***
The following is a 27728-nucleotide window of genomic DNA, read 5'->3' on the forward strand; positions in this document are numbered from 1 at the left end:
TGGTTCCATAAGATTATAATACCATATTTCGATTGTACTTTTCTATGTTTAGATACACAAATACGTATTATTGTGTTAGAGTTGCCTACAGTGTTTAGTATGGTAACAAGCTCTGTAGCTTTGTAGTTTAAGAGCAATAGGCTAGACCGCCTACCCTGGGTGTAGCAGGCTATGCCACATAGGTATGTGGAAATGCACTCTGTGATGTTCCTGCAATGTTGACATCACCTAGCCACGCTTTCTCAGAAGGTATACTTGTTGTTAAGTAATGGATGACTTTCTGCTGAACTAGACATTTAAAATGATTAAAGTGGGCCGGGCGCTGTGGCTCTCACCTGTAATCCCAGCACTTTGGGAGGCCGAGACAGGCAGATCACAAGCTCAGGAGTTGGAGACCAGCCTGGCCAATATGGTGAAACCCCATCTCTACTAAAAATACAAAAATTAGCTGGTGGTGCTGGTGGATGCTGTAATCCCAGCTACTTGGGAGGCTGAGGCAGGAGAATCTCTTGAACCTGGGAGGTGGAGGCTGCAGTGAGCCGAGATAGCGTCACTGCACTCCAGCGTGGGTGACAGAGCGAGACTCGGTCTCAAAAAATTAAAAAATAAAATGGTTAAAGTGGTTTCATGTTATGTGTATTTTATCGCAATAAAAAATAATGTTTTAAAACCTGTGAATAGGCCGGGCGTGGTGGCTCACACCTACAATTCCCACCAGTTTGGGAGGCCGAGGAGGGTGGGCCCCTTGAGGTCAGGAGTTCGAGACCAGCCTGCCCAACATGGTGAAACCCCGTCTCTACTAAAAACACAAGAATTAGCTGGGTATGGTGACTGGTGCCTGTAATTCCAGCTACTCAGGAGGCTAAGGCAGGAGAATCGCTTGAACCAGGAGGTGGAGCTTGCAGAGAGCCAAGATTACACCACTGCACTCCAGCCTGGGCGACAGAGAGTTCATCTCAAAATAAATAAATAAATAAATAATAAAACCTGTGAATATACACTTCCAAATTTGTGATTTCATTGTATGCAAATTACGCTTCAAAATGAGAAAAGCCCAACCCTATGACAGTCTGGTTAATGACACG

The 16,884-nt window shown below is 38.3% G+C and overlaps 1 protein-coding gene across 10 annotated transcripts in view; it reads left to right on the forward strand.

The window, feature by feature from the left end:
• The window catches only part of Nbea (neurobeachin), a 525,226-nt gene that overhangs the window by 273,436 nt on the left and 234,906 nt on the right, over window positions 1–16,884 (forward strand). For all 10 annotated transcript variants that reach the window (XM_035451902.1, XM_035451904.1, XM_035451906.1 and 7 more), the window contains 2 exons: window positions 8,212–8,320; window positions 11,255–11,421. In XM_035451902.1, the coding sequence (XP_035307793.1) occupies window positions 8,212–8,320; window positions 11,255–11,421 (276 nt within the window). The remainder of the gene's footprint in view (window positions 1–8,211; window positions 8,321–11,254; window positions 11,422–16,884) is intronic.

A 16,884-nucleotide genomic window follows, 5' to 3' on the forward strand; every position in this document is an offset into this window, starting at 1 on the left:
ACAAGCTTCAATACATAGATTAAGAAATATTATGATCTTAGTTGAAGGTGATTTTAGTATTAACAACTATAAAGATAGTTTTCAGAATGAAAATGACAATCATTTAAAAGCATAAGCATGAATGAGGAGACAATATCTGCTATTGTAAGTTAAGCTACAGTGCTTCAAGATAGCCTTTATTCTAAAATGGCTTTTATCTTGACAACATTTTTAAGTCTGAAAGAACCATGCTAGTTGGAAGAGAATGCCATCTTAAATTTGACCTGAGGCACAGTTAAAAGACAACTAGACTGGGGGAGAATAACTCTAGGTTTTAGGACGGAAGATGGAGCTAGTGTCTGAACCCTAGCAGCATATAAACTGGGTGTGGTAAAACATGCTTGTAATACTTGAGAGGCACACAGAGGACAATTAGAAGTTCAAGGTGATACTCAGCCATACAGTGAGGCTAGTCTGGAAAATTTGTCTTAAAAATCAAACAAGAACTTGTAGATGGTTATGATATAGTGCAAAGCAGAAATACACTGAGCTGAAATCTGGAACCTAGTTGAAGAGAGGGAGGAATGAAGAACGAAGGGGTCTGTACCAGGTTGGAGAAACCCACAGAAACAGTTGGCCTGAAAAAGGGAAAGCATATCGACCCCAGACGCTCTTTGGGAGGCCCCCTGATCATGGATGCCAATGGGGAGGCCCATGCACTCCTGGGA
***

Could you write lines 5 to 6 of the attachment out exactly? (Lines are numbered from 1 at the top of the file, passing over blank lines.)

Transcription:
• The window catches only part of Nbea (neurobeachin), a 525,226-nt gene that overhangs the window by 273,436 nt on the left and 234,906 nt on the right, over window positions 1–16,884 (forward strand). For all 10 annotated transcript variants that reach the window (XM_035451902.1, XM_035451904.1, XM_035451906.1 and 7 more), the window contains 2 exons: window positions 8,212–8,320; window positions 11,255–11,421. In XM_035451902.1, the coding sequence (XP_035307793.1) occupies window positions 8,212–8,320; window positions 11,255–11,421 (276 nt within the window). The remainder of the gene's footprint in view (window positions 1–8,211; window positions 8,321–11,254; window positions 11,422–16,884) is intronic.

A 16,884-nucleotide genomic window follows, 5' to 3' on the forward strand; every position in this document is an offset into this window, starting at 1 on the left: